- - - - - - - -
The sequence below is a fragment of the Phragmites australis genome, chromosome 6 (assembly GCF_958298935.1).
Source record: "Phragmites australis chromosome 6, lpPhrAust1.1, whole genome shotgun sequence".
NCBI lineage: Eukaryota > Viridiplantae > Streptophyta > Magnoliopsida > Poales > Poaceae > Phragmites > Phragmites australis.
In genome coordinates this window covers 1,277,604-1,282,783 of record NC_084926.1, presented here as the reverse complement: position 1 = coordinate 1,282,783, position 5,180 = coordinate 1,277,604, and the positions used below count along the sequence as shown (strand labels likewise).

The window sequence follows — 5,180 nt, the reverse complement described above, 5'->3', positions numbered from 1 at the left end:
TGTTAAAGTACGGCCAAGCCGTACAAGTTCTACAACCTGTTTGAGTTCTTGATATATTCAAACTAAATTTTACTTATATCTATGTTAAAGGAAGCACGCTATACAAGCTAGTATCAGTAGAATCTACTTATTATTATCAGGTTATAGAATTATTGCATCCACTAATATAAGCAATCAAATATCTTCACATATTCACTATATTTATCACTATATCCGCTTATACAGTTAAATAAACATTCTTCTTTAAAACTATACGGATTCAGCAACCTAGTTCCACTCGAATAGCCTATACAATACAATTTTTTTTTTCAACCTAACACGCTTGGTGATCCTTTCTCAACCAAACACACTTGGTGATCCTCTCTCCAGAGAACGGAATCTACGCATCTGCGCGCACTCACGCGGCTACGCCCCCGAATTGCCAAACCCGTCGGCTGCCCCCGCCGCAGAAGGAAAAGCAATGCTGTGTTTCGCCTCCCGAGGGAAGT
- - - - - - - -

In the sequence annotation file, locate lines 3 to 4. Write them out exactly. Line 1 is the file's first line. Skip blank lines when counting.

NCBI lineage: Eukaryota > Viridiplantae > Streptophyta > Magnoliopsida > Poales > Poaceae > Phragmites > Phragmites australis.
In genome coordinates this window covers 1,277,604-1,282,783 of record NC_084926.1, presented here as the reverse complement: position 1 = coordinate 1,282,783, position 5,180 = coordinate 1,277,604, and the positions used below count along the sequence as shown (strand labels likewise).